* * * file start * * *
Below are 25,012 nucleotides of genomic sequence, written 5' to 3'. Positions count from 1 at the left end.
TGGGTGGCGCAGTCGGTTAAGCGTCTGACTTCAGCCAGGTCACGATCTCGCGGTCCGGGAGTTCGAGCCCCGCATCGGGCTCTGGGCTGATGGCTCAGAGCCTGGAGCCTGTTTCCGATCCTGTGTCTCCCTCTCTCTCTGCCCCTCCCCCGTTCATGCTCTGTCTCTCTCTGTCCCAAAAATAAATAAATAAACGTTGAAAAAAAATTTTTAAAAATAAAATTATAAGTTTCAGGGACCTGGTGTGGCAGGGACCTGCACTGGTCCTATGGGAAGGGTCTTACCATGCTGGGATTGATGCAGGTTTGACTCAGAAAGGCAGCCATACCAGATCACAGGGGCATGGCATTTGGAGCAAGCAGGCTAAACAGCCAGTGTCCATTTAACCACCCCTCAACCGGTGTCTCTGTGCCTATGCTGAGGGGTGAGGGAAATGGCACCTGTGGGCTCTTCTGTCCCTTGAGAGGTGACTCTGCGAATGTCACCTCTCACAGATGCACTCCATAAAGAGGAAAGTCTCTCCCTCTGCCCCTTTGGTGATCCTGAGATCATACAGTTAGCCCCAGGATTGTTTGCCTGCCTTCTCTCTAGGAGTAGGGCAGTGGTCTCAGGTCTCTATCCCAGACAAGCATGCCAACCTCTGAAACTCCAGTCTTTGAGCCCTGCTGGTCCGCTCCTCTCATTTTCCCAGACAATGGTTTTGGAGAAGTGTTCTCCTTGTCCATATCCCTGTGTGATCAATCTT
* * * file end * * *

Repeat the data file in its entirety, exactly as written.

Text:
Below are 25,012 nucleotides of genomic sequence, written 5' to 3'. Positions count from 1 at the left end.
TGGGTGGCGCAGTCGGTTAAGCGTCTGACTTCAGCCAGGTCACGATCTCGCGGTCCGGGAGTTCGAGCCCCGCATCGGGCTCTGGGCTGATGGCTCAGAGCCTGGAGCCTGTTTCCGATCCTGTGTCTCCCTCTCTCTCTGCCCCTCCCCCGTTCATGCTCTGTCTCTCTCTGTCCCAAAAATAAATAAATAAACGTTGAAAAAAAATTTTTAAAAATAAAATTATAAGTTTCAGGGACCTGGTGTGGCAGGGACCTGCACTGGTCCTATGGGAAGGGTCTTACCATGCTGGGATTGATGCAGGTTTGACTCAGAAAGGCAGCCATACCAGATCACAGGGGCATGGCATTTGGAGCAAGCAGGCTAAACAGCCAGTGTCCATTTAACCACCCCTCAACCGGTGTCTCTGTGCCTATGCTGAGGGGTGAGGGAAATGGCACCTGTGGGCTCTTCTGTCCCTTGAGAGGTGACTCTGCGAATGTCACCTCTCACAGATGCACTCCATAAAGAGGAAAGTCTCTCCCTCTGCCCCTTTGGTGATCCTGAGATCATACAGTTAGCCCCAGGATTGTTTGCCTGCCTTCTCTCTAGGAGTAGGGCAGTGGTCTCAGGTCTCTATCCCAGACAAGCATGCCAACCTCTGAAACTCCAGTCTTTGAGCCCTGCTGGTCCGCTCCTCTCATTTTCCCAGACAATGGTTTTGGAGAAGTGTTCTCCTTGTCCATATCCCTGTGTGATCAATCTT